Jan 292011
 

A view from above the Aquarius run.

I’ve sometimes wondered what it would be like to ride a luge, lying on your back, careening downhill at the mercy of the icy track beneath you with little control of your direction or speed. Of course, I’ve never wondered enough to actually try it. I’ve been very happy just watching the Olympics and wondering about it.

But now I’ve gotten a glimpse of the lugers’ world. Okay, I was actually in a toboggan, not a luge. And I wasn’t careening down an icy track. But I was flat on my back. And we were careening down the ski slope. (Though I doubt it felt like careening speed to Mario.) And I was out of control. (Though I’m confident that Mario was in control.)

But when your only view is of the sky, the tree tops, and the back of a ski patrol jacket, you have a slanted view of the situation. Slanted and slushy, with the corn snow spraying up off the back of Mario’s skis and into my face. (Fortunately he’d warned me to wear my goggles.) Looking up at the underside of the rope tow is another view of reality I’d never expected to have.

(Before I explain the actual incident, it’s important to know that I’d discovered the musical Mamma Mia! the weekend before. I saw the movie twice in 24 hours and had had Abba music going through my head ever since.)

It started out as a perfect ski run. The skies were gray, but clear; the mountains sharply outlined against the sky. I was cruising down a familiar slope, my turns in perfect, unbroken rhythm to the song in my head (maybe you’ve guessed it?), “Dancing Queen.” I was flying, enjoying…and then I realized I was on the ground sliding. And sliding. And sliding.

After I was reunited with my skis and poles, I first thought I could ski out of there under my own power. I did make it to the bottom of the lift on the back side of the mountain, up that lift, and partway down the front side. Then an attack of good judgment hit me (related to the steepness of that slope and the length of the run ahead of me). Marcia went for help.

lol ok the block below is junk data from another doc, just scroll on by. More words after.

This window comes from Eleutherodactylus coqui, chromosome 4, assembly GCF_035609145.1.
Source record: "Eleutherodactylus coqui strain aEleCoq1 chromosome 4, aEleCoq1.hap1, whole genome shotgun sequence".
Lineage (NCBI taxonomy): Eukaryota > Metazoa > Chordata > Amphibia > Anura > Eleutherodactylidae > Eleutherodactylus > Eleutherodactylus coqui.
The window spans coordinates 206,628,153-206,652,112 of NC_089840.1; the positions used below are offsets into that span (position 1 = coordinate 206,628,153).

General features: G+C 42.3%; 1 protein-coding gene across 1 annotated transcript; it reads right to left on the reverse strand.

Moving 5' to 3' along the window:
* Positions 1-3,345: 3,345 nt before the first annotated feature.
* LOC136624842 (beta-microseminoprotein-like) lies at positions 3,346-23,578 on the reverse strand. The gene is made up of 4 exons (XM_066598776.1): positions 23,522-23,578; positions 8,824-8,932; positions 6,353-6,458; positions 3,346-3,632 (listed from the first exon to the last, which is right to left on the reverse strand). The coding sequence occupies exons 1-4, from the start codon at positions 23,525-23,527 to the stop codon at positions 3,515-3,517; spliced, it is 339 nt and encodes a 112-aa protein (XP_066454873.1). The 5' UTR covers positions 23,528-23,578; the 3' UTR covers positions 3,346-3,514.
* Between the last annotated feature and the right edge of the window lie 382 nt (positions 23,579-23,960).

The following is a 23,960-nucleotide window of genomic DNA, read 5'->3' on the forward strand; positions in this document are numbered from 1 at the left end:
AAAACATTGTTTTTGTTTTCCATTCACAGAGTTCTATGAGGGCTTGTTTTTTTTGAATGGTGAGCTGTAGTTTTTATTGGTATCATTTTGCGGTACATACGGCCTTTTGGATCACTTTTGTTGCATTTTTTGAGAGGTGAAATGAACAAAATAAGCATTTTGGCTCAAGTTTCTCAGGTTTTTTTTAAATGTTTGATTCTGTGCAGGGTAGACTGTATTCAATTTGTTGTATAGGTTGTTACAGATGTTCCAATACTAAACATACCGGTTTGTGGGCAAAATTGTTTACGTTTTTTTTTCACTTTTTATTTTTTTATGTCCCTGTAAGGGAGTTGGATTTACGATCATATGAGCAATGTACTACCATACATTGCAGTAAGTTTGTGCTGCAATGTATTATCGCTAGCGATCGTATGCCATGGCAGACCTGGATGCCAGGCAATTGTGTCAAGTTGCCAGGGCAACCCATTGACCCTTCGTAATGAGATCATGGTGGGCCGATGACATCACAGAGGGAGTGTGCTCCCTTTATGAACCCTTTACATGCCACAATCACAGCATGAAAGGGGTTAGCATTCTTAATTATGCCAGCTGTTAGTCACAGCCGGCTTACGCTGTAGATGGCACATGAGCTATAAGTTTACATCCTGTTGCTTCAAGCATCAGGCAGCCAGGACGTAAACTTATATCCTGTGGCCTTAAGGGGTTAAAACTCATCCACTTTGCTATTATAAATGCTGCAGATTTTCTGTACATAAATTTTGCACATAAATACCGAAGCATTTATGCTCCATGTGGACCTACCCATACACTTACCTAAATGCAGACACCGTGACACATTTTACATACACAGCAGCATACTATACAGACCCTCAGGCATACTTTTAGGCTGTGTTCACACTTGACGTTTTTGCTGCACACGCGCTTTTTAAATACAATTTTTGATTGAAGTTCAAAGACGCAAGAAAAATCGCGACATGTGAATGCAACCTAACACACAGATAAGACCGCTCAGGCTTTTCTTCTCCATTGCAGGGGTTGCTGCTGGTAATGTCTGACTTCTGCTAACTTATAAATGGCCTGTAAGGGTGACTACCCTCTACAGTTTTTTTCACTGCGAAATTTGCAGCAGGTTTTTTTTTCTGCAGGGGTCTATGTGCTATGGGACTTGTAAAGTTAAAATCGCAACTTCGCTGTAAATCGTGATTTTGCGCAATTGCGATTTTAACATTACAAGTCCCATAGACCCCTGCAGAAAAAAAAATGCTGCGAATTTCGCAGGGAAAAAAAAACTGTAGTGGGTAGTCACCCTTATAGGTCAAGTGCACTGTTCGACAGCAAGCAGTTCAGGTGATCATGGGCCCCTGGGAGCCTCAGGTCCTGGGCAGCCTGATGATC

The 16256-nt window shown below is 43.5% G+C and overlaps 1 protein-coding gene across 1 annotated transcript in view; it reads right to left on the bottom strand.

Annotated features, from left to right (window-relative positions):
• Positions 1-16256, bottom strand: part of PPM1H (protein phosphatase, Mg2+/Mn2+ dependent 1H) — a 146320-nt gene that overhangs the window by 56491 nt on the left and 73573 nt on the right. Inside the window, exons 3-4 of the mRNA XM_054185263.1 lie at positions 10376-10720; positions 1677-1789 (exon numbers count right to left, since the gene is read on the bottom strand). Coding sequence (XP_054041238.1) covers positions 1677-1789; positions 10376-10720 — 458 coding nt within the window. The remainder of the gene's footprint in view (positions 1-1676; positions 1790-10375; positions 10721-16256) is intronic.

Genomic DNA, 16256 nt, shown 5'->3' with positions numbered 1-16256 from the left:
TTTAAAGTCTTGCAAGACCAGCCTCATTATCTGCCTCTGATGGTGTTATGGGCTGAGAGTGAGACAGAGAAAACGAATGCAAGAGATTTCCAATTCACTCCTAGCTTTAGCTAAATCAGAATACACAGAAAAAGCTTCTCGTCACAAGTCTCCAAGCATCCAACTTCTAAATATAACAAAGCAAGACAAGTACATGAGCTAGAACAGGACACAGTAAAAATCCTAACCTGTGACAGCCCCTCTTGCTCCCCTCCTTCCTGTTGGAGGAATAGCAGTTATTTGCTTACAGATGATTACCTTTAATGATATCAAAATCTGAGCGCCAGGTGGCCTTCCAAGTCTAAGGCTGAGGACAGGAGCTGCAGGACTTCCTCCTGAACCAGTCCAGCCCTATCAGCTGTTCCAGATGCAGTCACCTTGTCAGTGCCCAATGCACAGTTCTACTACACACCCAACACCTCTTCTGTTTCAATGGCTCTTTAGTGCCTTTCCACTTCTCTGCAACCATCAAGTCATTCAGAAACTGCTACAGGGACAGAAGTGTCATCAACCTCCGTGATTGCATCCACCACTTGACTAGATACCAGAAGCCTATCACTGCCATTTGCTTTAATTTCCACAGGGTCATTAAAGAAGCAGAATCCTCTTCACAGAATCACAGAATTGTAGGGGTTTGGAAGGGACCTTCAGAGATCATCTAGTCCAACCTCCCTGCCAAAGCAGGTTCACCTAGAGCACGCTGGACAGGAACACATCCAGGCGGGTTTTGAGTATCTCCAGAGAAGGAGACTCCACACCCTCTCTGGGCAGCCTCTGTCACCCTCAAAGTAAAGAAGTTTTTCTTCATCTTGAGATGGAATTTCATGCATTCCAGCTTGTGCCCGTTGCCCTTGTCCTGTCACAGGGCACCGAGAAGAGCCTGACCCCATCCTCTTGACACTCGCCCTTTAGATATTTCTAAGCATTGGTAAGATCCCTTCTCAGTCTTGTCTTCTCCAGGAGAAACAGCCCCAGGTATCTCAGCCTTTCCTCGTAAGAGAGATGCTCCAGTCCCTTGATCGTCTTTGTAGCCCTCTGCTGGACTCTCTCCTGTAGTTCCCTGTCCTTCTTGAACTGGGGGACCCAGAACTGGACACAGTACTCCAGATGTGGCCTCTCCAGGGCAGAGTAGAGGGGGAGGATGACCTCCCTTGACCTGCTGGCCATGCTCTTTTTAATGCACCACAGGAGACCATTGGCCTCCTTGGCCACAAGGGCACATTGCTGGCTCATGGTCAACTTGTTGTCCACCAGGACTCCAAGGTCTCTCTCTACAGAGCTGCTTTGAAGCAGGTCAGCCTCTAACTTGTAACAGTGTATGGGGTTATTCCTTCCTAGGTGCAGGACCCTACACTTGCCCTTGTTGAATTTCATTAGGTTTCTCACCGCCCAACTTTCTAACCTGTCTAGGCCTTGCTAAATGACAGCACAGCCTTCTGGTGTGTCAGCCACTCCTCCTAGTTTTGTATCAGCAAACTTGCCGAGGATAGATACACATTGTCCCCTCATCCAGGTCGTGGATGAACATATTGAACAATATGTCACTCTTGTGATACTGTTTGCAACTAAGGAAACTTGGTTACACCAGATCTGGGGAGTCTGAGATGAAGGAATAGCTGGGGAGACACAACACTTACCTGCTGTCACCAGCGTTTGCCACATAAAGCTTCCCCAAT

As long as I was being rescued, it only seemed right to support the ski patrol’s avalanche rescue dogs. And it’s a cute t-shirt.

The Mario Express (aka the Stevens Pass Ski Patrol) arrived to cheerfully wrap me up and pull me down the mountain. I discovered I was thankful my attack of good judgment had waited until I’d transported myself off the backside of the mountain. Otherwise, I would have had the dubious delight of being strapped in a toboggan and hoisted onto a rack on the chairlift. I’m sure they have a way to keep the toboggan from falling off the chairlift, but the Mario Express was definitely a better way to go. Sort of like flying British Air vs. Aeroflot.

Planes, trains, automobiles … boats, bikes, horses … toboggans … Maybe I need to start experimenting with different forms of transportation on my travels. Dog sleds, anyone?

Here’s the official report of the incident, quoted directly from the ski patrol form:

“‘I was singing Dancing Queen and I caught a ski in the snow, went face forward and landed in the snow. Then slid for awhile, strewing my equipment on the run.’”

Love Mario’s sense of humor in quoting me directly! I also loved his prescription for a cure—chardonnay. I’m never good at following directions, so I went with Alaskan Amber Ale instead.

  2 Responses to “Planes, Trains, and Toboggans”

  1. You are such a good writer—and so honest. The strewn equipment , the rethinking of skiing down via one’s own feeble self (it was pitiful sight), the HANDSOME Mario—humm, wonder where he hangs out off the mountain—-and the decision to lay off the skis for a week.

    Heal!

    MARICA

  2. Was I really THAT pitiful skiing under my own feeble power? 🙂

    I’m depressed I won’t be there with you guys tomorrow, but I’m pampering the knee.

 Leave a Reply

You may use these HTML tags and attributes: <a href="" title=""> <abbr title=""> <acronym title=""> <b> <blockquote cite=""> <cite> <code> <del datetime=""> <em> <i> <q cite=""> <s> <strike> <strong>

(required)

(required)

This site uses Akismet to reduce spam. Learn how your comment data is processed.